While looking around for some interesting Alaskans I came across a list of all the governors, both military and civilian, who have served the people of Alaska. Within that list I found some really unique individuals.
There have been 10 people who have served as governor of this state over 12 distinct terms and 30 civilian and military governors during Alaska’s long history as a United States territory. Two people, William Allen Egan and Wally Hickel, were elected to multiple non-consecutive terms as governor. Hickel is also noted for a rare third party win in American politics, having been elected to a term in 1990 representing the Alaska Independence Party (AIP). The longest serving governor was Egan, who was elected three times and served nearly 12 years. The longest serving territorial governor was Ernest Gruening, who served 13 1/2 years.
The U.S. purchased Alaska from Russia on March 30, 1867 for $7.2 million. The vast region was initially designated the Department of Alaska under the jurisdiction of the Department of War and was administered by U.S. Army officers until 1877, when the Army withdrew from Alaska. The Department of Treasury then took control with the collector of customs as the highest ranking federal official in the territory. In 1879, the U.S. Navy was given jurisdiction over the department. On May 17, 1884, the Department of Alaska was redesignated the District of Alaska, an incorporated but unorganized territory with a civil government. The governor was appointed by the President of the United States. The District of Alaska was organized into the Alaska Territory on Aug. 24, 1912 and governors continued to be appointed by the president of the United States. During World War II, parts of the Aleutian Islands were occupied by Japan from June 5, 1942 to June 28, 1943. Finally, on Jan. 3, 1959, Alaska was admitted to the Union as the 49th state. The new state Constitution provided for the election of a governor and lieutenant governor every four years on the same ticket (The original constitution of 1956 created the office of secretary of state, which was functionally identical to a lieutenant governor, and was renamed to “lieutenant governor” in 1970).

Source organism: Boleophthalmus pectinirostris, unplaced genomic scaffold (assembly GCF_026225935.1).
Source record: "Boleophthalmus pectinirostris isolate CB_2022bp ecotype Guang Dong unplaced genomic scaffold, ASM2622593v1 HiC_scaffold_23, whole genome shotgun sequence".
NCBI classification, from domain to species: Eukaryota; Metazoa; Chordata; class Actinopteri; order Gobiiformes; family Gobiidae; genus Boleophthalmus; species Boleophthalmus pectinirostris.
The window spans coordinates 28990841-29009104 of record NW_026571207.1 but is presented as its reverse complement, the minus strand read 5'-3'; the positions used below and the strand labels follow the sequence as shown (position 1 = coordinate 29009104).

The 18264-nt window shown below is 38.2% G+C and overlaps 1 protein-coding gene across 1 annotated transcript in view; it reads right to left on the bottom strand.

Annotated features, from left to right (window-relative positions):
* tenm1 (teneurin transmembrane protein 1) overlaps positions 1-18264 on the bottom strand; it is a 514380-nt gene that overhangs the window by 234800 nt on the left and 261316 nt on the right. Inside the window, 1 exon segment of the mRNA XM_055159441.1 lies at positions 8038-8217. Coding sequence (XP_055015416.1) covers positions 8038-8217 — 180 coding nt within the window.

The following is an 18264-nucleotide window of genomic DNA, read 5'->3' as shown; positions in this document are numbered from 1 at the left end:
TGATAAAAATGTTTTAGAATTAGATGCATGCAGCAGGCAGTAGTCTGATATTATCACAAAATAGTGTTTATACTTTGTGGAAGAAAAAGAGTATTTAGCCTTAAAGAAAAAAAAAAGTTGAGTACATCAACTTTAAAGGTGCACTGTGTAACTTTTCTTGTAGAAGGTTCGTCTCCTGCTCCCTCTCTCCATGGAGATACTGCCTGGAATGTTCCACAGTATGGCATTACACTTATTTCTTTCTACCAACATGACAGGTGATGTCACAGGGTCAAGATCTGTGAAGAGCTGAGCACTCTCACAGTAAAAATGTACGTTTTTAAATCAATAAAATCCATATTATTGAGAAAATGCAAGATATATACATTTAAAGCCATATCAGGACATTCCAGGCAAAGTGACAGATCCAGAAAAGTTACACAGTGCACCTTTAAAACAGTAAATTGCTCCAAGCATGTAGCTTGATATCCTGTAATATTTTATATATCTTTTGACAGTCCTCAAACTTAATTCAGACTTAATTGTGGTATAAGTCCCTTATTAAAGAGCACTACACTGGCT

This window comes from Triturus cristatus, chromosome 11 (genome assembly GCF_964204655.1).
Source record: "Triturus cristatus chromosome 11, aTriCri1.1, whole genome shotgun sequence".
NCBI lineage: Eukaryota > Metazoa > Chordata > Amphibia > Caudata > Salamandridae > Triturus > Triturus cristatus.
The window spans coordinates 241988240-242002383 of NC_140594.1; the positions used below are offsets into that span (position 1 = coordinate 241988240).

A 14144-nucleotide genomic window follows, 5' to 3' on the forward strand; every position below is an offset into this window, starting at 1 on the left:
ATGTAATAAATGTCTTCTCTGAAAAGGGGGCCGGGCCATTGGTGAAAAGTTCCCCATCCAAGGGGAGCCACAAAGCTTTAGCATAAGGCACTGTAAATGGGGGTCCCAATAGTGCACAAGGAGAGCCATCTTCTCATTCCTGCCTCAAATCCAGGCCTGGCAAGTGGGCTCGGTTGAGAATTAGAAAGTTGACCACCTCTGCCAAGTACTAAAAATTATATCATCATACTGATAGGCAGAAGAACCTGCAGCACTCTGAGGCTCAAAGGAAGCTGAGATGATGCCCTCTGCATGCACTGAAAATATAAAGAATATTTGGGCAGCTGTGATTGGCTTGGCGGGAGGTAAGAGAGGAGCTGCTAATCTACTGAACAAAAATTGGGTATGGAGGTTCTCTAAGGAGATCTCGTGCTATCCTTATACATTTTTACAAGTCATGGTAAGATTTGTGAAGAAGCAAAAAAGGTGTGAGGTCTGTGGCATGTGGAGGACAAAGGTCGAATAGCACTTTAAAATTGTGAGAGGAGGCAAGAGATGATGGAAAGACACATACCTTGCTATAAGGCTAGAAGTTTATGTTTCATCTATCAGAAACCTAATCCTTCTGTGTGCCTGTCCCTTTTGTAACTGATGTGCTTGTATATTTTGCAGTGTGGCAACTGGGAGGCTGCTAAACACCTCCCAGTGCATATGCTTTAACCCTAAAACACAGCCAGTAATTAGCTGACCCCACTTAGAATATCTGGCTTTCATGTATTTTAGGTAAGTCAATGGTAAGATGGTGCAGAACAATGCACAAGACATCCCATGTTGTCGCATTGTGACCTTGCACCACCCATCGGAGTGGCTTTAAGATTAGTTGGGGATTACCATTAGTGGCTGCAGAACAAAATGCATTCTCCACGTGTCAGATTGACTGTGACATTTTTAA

Some believe the first American administrator of Alaska was a Polish immigrant Wlodzimierz Krzyzanowski, a Civil War hero. President Abraham Lincoln promoted him to brevet brigadier general on March 2, 1865. It is said the supposed posting was a reward for his performance as personal representative of U.S. Secretary of State William H. Seward during the negotiations for the purchase of Alaska. James Pula, dean of graduate education at Utica College, wrote a 1978 biography of Krzyzanowski.
“Krzyzanowski does not show up in the records because he was never governor of Alaska. He never lived in Alaska, but visited in 1873 when he was stationed in Port Townsend, Washington as a Treasury Department agent,” Pula wrote.